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For immediate release: September 1, 2015

GOVERNOR CUOMO RECOGNIZES JOHNSON CITY PATROLMAN
AS NEW YORK STATE'S POLICE OFFICER OF THE YEAR

Five Other Officers Honored with Nomination

POYA photo

Johnson City Police Department Patrolman Louis J. Cioci is the recipient of the New York State Police Officer of the Year Award

POYA photo

Johnson City Patrolman Louis J. Cioci is joined by, from left to right: DCJS Executive Deputy Commissioner Michael C. Green, New York State Lt. Gov. Kathy Hochul and Johnson City Police Chief Brent Dodge.

Governor Andrew M. Cuomo today announced that Johnson City Police Department Patrolman Louis J. Cioci is the recipient of the New York State Police Officer of the Year Award. Patrolman Cioci was recognized for his actions in response to an incident in which a gunman killed a fellow Johnson City police officer and then opened fire on a busy street. He is credited with preventing the shooter from harming civilians caught in the midst of the dangerous event. A photo of Patrolman Cioci is available here.

“Patrolman Cioci exhibited incredible valor and professionalism under extreme circumstances, which ended a very dangerous situation and saved lives,” Governor Cuomo said. “On behalf of all New Yorkers, I thank Patrolman Cioci for his bravery that day and for exemplifying the very best in New York's law enforcement officers.”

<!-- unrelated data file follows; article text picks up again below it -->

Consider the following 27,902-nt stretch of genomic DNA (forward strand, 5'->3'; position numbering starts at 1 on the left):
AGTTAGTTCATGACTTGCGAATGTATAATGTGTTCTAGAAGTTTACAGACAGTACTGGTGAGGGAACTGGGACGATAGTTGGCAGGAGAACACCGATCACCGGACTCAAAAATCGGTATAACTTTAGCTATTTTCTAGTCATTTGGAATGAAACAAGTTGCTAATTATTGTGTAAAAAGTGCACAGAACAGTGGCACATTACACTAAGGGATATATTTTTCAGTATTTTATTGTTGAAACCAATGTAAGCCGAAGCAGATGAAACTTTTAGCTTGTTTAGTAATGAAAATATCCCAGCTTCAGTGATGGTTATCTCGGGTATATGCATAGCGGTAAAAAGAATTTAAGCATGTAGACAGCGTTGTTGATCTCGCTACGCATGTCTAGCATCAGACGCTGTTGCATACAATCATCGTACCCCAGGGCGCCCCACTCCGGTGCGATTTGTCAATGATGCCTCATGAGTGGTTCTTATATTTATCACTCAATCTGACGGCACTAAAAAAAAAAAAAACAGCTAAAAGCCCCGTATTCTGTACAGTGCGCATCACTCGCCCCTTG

Lieutenant Governor Kathy Hochul presented the Police Officer of the Year award to Patrolman Cioci on Governor Cuomo’s behalf during a ceremony this morning at St. John’s Memorial Center in Johnson City. More than 150 people attended the event, including Patrolman Cioci’s family and department colleagues; the family of Patrolman David W. Smith, who was killed during the incident; state and local elected officials; and law enforcement professionals from throughout Broome County.